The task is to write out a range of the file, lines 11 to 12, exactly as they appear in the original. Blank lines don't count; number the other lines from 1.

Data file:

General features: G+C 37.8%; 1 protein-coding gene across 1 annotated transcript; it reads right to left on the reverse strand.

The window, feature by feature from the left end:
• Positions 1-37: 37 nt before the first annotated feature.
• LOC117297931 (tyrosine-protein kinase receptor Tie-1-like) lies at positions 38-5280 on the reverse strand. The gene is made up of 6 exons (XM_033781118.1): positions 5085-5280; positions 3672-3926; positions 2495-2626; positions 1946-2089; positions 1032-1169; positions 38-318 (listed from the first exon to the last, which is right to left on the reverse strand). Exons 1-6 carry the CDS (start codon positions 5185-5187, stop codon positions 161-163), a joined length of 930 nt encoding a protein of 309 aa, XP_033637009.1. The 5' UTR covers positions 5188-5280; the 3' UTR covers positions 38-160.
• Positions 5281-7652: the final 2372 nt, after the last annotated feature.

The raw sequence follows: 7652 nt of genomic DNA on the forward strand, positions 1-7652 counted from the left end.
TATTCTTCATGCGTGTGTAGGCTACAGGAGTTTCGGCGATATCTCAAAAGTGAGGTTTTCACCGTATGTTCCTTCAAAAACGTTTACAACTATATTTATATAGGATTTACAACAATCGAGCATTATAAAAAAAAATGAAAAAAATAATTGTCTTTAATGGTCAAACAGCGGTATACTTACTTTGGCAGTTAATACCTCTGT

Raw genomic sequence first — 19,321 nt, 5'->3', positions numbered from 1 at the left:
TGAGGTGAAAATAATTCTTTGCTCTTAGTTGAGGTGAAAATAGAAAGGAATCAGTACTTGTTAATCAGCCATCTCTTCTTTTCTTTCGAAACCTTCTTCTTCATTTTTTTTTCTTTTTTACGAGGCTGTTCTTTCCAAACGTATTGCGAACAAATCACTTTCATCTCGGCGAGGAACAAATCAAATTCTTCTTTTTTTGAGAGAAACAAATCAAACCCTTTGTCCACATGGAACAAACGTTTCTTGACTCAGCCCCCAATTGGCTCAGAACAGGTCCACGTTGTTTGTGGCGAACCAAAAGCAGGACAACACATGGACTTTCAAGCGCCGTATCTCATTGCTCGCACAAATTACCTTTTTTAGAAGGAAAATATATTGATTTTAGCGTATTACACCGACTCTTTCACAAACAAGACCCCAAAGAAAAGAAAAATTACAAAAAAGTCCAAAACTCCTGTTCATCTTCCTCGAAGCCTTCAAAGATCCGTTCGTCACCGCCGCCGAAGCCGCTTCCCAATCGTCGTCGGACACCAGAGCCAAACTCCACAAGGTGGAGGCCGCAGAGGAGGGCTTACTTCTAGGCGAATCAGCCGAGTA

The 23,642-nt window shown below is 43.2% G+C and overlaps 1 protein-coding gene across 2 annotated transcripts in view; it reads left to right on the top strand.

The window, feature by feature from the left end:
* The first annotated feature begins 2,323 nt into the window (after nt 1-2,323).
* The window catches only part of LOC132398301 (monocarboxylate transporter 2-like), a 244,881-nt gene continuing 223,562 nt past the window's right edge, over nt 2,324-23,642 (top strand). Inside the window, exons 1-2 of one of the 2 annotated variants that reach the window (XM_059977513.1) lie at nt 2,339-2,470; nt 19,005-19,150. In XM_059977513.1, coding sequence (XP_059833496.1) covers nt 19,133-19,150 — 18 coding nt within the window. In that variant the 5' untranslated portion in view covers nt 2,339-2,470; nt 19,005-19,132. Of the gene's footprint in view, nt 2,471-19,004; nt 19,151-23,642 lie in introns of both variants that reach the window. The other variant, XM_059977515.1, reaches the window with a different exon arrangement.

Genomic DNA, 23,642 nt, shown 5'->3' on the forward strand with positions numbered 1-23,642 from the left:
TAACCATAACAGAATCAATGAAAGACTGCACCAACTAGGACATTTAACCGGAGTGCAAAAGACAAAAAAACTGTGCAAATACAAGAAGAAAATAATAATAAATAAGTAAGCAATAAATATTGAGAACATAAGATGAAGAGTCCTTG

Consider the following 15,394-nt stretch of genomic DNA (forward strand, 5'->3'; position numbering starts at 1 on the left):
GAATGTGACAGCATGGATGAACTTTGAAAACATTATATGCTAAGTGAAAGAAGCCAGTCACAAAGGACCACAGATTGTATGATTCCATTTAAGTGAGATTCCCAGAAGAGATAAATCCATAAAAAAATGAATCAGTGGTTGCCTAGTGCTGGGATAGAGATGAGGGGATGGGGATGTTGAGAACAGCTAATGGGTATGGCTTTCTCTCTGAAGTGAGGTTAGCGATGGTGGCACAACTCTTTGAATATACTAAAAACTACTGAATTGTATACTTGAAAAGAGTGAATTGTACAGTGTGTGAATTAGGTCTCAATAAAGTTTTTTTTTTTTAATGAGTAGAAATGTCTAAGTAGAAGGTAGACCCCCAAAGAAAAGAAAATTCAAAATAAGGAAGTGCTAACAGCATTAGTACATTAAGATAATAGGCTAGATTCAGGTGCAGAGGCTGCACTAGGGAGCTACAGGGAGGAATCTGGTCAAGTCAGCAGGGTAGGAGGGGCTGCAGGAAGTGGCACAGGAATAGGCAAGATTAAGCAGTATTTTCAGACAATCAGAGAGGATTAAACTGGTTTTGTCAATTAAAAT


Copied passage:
The window, feature by feature from the left end:
* The first annotated feature begins 2,323 nt into the window (after nt 1-2,323).